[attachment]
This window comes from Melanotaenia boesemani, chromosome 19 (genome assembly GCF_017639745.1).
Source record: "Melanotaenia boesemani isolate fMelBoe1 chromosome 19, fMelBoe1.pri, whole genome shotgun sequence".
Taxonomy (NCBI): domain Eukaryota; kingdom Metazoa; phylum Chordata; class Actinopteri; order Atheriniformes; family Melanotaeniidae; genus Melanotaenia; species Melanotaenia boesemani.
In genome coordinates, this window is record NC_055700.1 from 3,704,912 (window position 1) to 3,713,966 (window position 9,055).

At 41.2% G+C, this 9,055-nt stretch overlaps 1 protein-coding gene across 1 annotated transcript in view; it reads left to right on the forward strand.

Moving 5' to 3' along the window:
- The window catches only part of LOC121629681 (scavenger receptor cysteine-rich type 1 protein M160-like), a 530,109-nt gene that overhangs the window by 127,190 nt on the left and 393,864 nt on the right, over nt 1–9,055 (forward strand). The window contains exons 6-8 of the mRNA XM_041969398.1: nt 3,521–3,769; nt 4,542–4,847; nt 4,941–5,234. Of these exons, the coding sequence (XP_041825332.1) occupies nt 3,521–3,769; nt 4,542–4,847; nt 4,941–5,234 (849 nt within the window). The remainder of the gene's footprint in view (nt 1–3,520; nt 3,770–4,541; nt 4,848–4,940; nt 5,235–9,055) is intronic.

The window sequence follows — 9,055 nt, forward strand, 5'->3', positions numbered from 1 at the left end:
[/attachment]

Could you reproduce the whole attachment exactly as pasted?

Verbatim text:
This window comes from Melanotaenia boesemani, chromosome 19 (genome assembly GCF_017639745.1).
Source record: "Melanotaenia boesemani isolate fMelBoe1 chromosome 19, fMelBoe1.pri, whole genome shotgun sequence".
Taxonomy (NCBI): domain Eukaryota; kingdom Metazoa; phylum Chordata; class Actinopteri; order Atheriniformes; family Melanotaeniidae; genus Melanotaenia; species Melanotaenia boesemani.
In genome coordinates, this window is record NC_055700.1 from 3,704,912 (window position 1) to 3,713,966 (window position 9,055).

At 41.2% G+C, this 9,055-nt stretch overlaps 1 protein-coding gene across 1 annotated transcript in view; it reads left to right on the forward strand.

Moving 5' to 3' along the window:
- The window catches only part of LOC121629681 (scavenger receptor cysteine-rich type 1 protein M160-like), a 530,109-nt gene that overhangs the window by 127,190 nt on the left and 393,864 nt on the right, over nt 1–9,055 (forward strand). The window contains exons 6-8 of the mRNA XM_041969398.1: nt 3,521–3,769; nt 4,542–4,847; nt 4,941–5,234. Of these exons, the coding sequence (XP_041825332.1) occupies nt 3,521–3,769; nt 4,542–4,847; nt 4,941–5,234 (849 nt within the window). The remainder of the gene's footprint in view (nt 1–3,520; nt 3,770–4,541; nt 4,848–4,940; nt 5,235–9,055) is intronic.

The window sequence follows — 9,055 nt, forward strand, 5'->3', positions numbered from 1 at the left end: